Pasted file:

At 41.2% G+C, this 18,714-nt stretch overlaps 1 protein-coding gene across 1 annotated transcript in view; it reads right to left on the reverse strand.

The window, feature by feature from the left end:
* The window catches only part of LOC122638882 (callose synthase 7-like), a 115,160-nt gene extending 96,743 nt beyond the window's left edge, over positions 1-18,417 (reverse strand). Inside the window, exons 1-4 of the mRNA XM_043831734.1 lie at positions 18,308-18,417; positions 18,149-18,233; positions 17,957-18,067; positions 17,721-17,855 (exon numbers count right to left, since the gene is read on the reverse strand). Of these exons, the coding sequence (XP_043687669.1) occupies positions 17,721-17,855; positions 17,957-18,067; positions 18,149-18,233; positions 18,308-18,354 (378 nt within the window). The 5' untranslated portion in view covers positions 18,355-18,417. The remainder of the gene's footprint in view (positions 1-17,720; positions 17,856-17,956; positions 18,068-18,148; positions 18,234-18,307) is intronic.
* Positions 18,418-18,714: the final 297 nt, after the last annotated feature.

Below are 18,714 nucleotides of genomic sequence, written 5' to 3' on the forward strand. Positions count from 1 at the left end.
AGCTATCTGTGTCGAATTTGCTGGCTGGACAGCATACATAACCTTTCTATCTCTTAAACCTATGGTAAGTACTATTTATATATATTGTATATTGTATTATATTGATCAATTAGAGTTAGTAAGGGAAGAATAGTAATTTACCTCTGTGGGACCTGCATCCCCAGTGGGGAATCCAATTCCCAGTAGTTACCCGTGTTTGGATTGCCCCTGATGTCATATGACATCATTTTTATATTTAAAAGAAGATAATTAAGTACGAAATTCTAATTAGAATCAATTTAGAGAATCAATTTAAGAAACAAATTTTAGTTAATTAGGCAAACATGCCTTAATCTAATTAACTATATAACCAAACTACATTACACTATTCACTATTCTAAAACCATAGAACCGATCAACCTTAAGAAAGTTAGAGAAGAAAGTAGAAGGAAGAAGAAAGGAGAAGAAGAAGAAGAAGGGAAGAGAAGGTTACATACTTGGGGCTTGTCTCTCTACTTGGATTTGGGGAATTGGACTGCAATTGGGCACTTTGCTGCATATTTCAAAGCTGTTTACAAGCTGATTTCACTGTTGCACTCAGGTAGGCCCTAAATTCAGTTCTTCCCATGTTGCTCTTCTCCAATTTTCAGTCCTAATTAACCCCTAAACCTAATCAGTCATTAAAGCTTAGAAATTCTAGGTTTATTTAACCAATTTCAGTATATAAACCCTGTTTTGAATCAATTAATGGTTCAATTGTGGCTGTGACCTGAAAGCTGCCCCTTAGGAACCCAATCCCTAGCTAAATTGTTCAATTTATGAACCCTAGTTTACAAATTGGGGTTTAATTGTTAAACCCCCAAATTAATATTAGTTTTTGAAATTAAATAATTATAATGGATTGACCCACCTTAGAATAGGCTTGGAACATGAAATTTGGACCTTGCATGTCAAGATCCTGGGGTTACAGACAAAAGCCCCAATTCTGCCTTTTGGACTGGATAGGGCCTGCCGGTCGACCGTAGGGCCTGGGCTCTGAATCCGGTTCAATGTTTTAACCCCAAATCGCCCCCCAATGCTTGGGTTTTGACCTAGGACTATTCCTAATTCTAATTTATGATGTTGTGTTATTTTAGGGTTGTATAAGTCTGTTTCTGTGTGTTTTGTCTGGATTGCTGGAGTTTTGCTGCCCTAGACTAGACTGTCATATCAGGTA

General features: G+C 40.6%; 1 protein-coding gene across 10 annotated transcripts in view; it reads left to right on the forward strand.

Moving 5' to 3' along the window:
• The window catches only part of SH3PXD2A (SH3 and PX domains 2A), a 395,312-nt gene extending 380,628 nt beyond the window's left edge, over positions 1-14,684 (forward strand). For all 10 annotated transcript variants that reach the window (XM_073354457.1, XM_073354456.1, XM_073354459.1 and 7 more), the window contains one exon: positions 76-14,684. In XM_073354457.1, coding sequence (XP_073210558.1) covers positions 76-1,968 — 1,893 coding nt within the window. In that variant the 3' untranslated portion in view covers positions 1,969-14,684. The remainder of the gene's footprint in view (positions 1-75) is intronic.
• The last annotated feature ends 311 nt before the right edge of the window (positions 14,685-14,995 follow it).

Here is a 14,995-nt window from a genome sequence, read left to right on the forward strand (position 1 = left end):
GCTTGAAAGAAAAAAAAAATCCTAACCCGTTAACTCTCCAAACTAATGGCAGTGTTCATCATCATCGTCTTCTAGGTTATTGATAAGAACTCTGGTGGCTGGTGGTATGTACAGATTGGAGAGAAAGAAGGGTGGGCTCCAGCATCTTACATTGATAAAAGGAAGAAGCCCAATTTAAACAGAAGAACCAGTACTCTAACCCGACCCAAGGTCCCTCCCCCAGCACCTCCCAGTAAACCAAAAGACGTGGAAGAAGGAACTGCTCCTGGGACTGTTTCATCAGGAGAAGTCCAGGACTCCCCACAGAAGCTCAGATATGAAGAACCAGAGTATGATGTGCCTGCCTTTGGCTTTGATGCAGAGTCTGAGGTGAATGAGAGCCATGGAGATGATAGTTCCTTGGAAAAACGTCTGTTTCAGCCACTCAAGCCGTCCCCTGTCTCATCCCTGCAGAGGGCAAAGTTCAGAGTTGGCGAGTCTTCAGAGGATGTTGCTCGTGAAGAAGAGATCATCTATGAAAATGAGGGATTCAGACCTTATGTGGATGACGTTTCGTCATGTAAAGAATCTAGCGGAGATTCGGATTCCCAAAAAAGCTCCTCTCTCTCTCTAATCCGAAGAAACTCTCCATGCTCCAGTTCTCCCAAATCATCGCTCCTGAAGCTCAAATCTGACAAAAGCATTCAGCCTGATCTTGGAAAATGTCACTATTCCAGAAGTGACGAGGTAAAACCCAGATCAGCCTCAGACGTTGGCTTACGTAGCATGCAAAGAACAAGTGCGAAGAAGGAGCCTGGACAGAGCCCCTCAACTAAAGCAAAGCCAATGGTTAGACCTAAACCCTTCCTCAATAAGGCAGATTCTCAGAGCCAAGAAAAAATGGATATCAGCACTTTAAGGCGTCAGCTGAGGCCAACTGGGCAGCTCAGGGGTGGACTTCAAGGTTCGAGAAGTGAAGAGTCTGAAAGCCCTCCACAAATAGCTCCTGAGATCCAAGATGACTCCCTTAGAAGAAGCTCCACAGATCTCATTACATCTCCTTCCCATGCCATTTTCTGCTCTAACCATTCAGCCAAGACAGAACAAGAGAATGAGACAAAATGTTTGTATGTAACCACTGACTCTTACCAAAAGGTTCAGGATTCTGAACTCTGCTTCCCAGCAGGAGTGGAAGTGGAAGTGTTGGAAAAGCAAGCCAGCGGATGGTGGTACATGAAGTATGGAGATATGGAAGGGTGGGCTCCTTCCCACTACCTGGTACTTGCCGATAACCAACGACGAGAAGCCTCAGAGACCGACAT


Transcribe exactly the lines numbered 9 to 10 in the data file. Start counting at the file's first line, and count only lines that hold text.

• The window catches only part of SH3PXD2A (SH3 and PX domains 2A), a 395,312-nt gene extending 380,628 nt beyond the window's left edge, over positions 1-14,684 (forward strand). For all 10 annotated transcript variants that reach the window (XM_073354457.1, XM_073354456.1, XM_073354459.1 and 7 more), the window contains one exon: positions 76-14,684. In XM_073354457.1, coding sequence (XP_073210558.1) covers positions 76-1,968 — 1,893 coding nt within the window. In that variant the 3' untranslated portion in view covers positions 1,969-14,684. The remainder of the gene's footprint in view (positions 1-75) is intronic.
• The last annotated feature ends 311 nt before the right edge of the window (positions 14,685-14,995 follow it).